A cesarean section is a maneuver that affects the abdominal wall and can leave relics both cosmetically and clinically. Frequently during surgeries on diastasis recti the opportunity arises to correct a cesarean section while also improving its appearance.
Caesarean section, what it consists of, scar and most common problems
Caesarean section is a maneuver involving, the abdominal wall in the suprapubic region, it consists of asuperficial half-moon inc ision and a deep vertical incision apt to divaricate the rectus musclesof the lower abdominal quadrants. The peritoneum is opened and the uterus is thus accessed.
The maneuver thus involves the various layers of the abdominal wall, and the eternally visible incision is only part of the procedure.
The most frequent problems inherent in cesarean can be classified starting from external to internal.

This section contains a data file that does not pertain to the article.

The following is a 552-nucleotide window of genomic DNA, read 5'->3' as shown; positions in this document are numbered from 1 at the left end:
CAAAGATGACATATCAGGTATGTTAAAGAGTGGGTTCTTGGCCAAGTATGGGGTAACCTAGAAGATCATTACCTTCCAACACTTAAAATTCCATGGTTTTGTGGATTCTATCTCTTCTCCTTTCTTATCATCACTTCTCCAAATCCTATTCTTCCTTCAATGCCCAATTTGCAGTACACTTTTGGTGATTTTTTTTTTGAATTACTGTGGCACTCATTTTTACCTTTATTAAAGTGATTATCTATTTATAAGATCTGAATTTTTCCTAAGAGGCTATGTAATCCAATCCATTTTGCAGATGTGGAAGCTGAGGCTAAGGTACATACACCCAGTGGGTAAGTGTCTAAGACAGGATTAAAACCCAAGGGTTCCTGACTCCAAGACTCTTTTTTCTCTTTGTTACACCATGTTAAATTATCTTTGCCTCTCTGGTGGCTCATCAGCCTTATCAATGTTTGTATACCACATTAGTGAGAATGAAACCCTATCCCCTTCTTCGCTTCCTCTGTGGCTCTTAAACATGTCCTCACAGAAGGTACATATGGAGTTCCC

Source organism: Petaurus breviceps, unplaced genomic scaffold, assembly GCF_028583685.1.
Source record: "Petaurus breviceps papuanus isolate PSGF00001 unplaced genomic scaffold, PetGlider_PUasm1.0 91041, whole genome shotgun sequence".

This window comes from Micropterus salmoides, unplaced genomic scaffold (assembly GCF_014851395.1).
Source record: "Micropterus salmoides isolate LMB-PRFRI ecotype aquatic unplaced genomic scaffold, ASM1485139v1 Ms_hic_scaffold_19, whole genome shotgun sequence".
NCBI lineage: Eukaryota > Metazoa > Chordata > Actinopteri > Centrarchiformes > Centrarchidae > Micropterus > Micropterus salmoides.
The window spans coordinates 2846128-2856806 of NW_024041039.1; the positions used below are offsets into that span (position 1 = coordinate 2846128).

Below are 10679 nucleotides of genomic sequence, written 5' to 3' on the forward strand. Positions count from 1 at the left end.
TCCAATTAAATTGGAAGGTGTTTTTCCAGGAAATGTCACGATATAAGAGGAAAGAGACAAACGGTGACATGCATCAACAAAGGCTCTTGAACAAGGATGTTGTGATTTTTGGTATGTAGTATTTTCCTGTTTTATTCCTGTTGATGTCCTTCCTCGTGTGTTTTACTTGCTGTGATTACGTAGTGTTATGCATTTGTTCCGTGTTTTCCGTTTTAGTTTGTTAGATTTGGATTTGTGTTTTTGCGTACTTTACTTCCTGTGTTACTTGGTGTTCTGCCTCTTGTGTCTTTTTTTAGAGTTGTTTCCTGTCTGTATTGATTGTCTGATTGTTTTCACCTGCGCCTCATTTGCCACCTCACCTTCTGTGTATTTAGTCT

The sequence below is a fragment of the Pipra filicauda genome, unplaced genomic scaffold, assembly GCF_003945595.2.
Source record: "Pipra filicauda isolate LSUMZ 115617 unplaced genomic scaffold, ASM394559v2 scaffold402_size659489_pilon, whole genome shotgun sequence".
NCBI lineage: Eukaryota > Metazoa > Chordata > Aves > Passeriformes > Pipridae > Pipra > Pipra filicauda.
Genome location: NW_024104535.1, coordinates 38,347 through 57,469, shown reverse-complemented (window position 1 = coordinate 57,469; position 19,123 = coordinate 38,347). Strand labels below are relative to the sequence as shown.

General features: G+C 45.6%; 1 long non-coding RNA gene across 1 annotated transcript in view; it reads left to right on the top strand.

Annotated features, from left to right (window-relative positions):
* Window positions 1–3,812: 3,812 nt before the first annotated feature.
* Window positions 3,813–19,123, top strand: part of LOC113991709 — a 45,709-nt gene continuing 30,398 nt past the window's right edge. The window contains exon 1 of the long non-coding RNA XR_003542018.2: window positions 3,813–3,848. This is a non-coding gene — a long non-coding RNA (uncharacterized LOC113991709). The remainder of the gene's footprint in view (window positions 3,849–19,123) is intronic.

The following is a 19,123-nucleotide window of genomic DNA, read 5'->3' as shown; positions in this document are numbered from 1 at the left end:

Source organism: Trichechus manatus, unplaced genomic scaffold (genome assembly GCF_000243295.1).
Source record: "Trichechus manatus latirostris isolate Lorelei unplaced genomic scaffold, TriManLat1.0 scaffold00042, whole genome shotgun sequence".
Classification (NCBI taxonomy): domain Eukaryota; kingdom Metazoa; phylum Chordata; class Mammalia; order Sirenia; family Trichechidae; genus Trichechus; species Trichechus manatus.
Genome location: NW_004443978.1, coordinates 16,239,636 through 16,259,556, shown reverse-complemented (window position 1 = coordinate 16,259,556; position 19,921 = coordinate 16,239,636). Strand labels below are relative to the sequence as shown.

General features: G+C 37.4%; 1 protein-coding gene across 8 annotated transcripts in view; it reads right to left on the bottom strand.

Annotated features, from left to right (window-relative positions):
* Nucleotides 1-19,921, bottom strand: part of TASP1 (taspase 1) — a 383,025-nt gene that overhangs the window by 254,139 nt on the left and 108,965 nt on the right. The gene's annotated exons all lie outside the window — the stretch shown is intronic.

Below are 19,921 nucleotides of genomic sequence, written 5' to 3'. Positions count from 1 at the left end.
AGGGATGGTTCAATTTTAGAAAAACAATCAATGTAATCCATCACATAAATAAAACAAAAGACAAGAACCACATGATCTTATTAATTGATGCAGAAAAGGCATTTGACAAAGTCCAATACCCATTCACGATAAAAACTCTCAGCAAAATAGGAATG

The external scar is frequently asymmetrical from the outset, and unevenness in the panniculus adiposus due to subcutaneous adhesions (i.e., adhesions between the skin and the abdominal wall) often occurs as the scar heals, especially in those cesareans that have been inflamed or infected.
At the musculature level, a cesarean, can aggravate a diastasis recti especially in the lower abdominal quadrants (although without being the direct cause).
At the intraperitoneal level (i.e., inside the abdominal cavity), a cesarean frequently leaves a legacy of visceral parietal adhesions, i.e., deep adhesions between the viscera and the abdominal wall.
Often the patient is focused on the external aspects of the cesarean to resolve which cosmetic surface surgery is sufficient , but for the internal aspects , an endoabdominal approach is also required.
A very frequent blemish brought about by superficial scar retractions on cesarean is called c-section pouch.
Treating this condition can range from simple lysis of superficial adhesions through minimal access to complete scar resurfacing.